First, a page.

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Year : 2012  |  Volume : 1  |  Issue : 2  |  Page : 115-116

How heart (un)healthy is the Facebook diet?

1 Shifa College of Medicine, Islamabad, Pakistan
2 Islamic International Medical and Dental College, Islamabad, Pakistan
3 Department of Obstetrics and Gynaecology, Abottabad International Medical College, Abottabad, Pakistan

Date of Web Publication22-Sep-2012

Correspondence Address:
Asfandyar K Niazi
Shifa College of Medicine, Pitras Bukhari Road, H-8/4, Islamabad
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Source of Support: None, Conflict of Interest: None

DOI: 10.4103/2278-019X.101303

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How to cite this article:
Niazi AK, Niazi SK, Islam A, Assad S, Qadeer K, Hiba N. How heart (un)healthy is the Facebook diet?. J Med Nutr Nutraceut 2012;1:115-6

How to cite this URL:
Niazi AK, Niazi SK, Islam A, Assad S, Qadeer K, Hiba N. How heart (un)healthy is the Facebook diet?. J Med Nutr Nutraceut [serial online] 2012 [cited 2024 Mar 2];1:115-6. Available from: http://www.jmnn.org/text.asp?2012/1/2/115/101303

With the introduction of the popular social networking website Facebook, society as a whole entered a new era of communication. Estimates show that 72% of, 18- to 29-year-olds, internet users use social networking websites and 45% use these websites daily. [1],[2] Facebook is the largest social networking website and has almost 500 million users. [2] Whether Facebook is an addiction or not is debatable, however it is well-known that people are spending increasing amounts of time on this website. The effects of this excessive Facebook use on diet remain unknown. We hypothesize that the psychological stress due to peer pressure and the sedentary lifestyle associated with the excessive use of Facebook might lead to an unhealthy diet.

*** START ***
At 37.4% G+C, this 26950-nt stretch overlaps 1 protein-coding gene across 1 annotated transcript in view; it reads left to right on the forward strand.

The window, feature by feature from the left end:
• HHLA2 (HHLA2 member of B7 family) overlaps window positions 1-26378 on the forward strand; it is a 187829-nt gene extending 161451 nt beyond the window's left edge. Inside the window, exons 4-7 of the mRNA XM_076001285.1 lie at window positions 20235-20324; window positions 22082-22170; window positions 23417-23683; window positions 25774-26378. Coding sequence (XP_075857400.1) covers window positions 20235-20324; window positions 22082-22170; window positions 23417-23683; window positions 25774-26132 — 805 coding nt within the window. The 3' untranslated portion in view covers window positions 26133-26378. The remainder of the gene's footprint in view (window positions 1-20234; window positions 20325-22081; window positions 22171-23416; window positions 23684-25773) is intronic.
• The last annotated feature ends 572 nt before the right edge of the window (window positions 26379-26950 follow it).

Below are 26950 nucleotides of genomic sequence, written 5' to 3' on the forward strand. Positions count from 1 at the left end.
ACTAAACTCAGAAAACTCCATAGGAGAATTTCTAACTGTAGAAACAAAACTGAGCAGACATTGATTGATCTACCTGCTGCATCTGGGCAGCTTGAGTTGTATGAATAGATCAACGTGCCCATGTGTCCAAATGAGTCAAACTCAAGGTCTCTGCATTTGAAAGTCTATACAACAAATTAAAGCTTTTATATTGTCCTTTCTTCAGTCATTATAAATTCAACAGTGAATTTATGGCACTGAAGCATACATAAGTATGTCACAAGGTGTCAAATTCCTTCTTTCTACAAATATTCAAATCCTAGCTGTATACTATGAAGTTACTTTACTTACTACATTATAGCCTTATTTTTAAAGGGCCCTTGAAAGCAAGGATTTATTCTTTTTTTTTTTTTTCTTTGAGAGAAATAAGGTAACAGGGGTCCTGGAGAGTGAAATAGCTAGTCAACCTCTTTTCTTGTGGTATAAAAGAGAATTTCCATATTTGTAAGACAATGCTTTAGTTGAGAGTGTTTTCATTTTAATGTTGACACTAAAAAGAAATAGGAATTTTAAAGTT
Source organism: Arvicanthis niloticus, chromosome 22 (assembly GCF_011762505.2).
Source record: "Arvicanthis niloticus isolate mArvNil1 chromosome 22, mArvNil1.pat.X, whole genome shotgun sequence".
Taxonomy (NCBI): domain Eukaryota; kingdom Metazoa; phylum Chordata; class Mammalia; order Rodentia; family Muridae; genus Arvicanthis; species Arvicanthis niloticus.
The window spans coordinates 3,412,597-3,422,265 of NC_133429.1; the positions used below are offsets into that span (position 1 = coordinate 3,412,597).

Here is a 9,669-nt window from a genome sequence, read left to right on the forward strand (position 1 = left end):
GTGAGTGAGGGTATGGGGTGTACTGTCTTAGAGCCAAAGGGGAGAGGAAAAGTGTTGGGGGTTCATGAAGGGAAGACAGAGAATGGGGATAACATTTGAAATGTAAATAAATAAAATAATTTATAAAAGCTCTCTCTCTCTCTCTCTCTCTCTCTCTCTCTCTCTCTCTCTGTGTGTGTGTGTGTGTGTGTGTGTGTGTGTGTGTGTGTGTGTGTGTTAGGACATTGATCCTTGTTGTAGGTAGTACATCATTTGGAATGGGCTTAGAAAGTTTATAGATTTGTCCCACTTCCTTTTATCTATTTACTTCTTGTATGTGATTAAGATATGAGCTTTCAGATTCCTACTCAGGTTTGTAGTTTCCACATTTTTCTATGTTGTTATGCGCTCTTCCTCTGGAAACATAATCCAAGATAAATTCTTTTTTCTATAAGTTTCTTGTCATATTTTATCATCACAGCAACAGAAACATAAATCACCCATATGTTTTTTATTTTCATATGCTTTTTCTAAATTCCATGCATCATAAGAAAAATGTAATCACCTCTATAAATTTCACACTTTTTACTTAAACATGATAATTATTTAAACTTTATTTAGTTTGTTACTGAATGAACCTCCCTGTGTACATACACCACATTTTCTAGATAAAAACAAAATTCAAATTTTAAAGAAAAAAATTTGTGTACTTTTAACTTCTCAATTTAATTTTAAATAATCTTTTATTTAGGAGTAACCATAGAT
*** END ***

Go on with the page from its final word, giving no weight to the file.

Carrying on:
Materials and Methods Top

This is a pilot study conducted on 167 Facebook users to assess whether there is a correlation between the hours spent on using Facebook and the type of diet taken. The participants of this study had been using Facebook for at least 6 months daily and without deactivating their profiles. The recruitment of study participants' age was limited to 18-35 years. The age bracket was placed because we hypothesized that different psychological factors may prevail in different age groups. The lower limit of the age bracket was also necessary to ensure the proper understanding of the questionnaire by the subjects. Users with any significant medical disorder leading them to over- or under-eat and those on any diet prescribed by a medical practitioner were excluded. For the sake of narrowing the subject pool and since there was a potential risk of undiagnosed eating disorders unrelated to Facebook usage in this population, people with Body Mass Indices (BMI)18.5 or 30 were also excluded.

MEDFICTS assessment questionnaire, prepared by the American Heart Association to identify dietary risk factors for heart diseases in otherwise healthy individuals, was used to assess the diet of participants .[3],[4] MEDFICTS stands for Meat, Eggs, Dairy, Fried foods, fats In baked goods, Convenience foods, fats added at the Table, and Snacks. The questionnaire uses the weekly number of consumption and the serving size of eight categories of food to calculate a total number of points; with higher points correlating with more significant risk of heart diseases. A healthy diet earns points below 70 and an unhealthy diet earns points greater than 70.

Participants were also enquired regarding the average time daily spent on Facebook and of that amount, the time spent at night (between 8 pm and 8 am). The MEDFICTS score was correlated with this time data. The data was analyzed using SPSS version 17.0.

  Results Top

The results of this study are also provided in [Table 1]. Of the 167 participants included in this study, 87 (52.1%) were males and 80 (47.9%) were females. The mean age of the participants was 22.7 years (SD ± 3.54). The mean daily Facebook usage was 3.57 hours (SD ± 1.80, 95% CI 3.29-3.85) with a minimum of 1 hour and a maximum of 9 hours. The mean Facebook usage at night was 2.31 hours (SD ± 1.25, 95% CI 2.11-2.50) with a minimum of 1 hour and a maximum of 7 hours. The mean MEDFICTS score was 71.7 (SD ± 9.78, 95% CI 70.20-73.19) which correlates with a heart unhealthy diet.